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CDC reports new cases of West Nile virus

CDC reports new cases of West Nile virus


ATLANTA (CNN) -- The Centers for Disease Control and Prevention confirmed three more cases of West Nile virus Monday in humans, with new occurrences in Alabama, Texas and Indiana.

The new cases mark the first report of a human infection in Indiana, the second in Alabama and 13th in Texas, bringing the total of human cases this year to 138 in seven states.

Monday's disclosure comes after seven people have died in Louisiana from the mosquito-borne virus.

The CDC's director said Sunday that the spread of West Nile has grown to epidemic proportions.

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"It's a fine line between outbreak or epidemic," Dr. Julie Gerberding told CBS' "Face the Nation." "But when you see something that's involving so many people in so many states, it's probably helpful to think of it as an expanding, emerging infectious disease epidemic."

The virus has been detected in 36 states and the District of Columbia in 2002. Only seven of those states and the District of Columbia have found it in humans. The rest are in animals such as mosquitoes, birds and horses.

"Wherever the birds are going, the mosquitoes are following, and that really does set the stage for transmission across the country," Gerberding said.

Dr. Anthony Fauci, director of the National Institute of Allergy and Infectious Diseases, told CBS about one in five infected people have symptoms -- most of them flulike such as muscle aches, fever, headaches, malaise and lethargy.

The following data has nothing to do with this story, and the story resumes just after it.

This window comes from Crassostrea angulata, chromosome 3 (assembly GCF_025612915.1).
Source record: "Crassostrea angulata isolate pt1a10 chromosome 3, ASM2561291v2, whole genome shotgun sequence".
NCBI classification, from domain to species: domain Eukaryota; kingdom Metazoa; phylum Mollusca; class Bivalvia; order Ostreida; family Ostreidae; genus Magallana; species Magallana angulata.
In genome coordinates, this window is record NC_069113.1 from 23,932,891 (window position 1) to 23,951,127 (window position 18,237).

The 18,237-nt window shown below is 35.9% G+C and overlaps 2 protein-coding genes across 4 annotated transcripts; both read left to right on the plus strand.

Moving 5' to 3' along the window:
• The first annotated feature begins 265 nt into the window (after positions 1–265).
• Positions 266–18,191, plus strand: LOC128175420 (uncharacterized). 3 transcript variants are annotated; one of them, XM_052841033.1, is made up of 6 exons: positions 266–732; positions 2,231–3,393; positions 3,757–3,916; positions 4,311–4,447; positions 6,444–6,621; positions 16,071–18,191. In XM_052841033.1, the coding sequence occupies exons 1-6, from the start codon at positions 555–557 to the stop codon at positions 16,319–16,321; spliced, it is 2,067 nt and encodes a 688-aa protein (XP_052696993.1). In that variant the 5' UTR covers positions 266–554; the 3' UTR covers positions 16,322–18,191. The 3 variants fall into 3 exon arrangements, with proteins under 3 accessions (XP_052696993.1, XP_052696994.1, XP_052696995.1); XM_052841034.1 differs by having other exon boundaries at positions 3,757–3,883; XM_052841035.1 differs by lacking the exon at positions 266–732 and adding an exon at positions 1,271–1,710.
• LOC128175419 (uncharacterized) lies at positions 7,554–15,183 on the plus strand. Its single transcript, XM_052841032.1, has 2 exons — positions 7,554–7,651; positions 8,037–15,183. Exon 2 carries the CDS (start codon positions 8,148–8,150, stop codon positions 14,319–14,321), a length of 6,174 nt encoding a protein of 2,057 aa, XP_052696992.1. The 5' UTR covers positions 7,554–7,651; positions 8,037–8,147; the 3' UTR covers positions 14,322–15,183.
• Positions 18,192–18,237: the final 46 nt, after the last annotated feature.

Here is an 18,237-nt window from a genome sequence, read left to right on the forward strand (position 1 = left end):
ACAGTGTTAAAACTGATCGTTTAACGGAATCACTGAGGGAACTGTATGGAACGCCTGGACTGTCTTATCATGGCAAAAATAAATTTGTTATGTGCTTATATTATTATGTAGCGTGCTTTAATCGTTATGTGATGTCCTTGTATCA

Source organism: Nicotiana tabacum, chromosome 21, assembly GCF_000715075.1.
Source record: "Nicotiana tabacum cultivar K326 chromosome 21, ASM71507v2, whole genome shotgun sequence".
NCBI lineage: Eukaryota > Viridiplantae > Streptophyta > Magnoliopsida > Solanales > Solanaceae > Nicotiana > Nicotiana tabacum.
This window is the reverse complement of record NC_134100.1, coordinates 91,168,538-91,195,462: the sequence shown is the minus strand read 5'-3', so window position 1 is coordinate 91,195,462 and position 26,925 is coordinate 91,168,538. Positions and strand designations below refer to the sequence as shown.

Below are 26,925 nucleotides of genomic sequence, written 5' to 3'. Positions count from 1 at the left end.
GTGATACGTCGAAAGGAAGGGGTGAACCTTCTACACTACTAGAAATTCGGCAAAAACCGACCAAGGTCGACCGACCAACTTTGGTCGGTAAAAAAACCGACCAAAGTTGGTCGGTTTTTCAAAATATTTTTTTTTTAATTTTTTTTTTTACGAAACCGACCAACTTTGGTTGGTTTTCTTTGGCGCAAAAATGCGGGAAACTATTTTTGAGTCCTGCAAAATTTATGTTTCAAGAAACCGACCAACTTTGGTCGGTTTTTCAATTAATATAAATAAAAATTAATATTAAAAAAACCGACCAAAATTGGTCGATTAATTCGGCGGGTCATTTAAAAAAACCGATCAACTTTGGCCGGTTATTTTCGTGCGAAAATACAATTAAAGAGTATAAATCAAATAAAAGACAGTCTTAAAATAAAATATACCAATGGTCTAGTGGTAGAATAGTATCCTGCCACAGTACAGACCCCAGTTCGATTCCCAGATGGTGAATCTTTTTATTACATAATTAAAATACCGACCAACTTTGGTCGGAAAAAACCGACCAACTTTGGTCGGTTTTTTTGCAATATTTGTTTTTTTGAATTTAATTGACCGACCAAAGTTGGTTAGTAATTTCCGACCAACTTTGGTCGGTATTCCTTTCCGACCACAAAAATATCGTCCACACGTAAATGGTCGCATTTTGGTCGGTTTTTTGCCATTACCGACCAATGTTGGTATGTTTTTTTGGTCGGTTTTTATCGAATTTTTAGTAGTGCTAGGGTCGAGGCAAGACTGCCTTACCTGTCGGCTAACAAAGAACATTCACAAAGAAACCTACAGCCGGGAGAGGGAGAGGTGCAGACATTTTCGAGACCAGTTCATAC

One of about 150 people develop severe complications such as encephalitis, or swelling of the brain, Fauci said.

At highest risk are people with weakened immune systems such as young children and the elderly.

"The older you get, the greater the probability that you would not only have serious complications, but you would actually die," Fauci said.

No treatment exists other than to alleviate symptoms. Fauci said investigators are working hard on a vaccine for humans, but he described one for horses as "not so effective."

Health workers are urging people to reduce their chances of becoming infected by staying indoors at dawn and dusk when mosquitoes are most likely to bite, by wearing loose, long-sleeve shirts and long pants outside and by using insect repellent that contains the chemical DEET.

The CDC also is urging people to get rid of standing pools of water where mosquitoes can breed.



 
 
 
 







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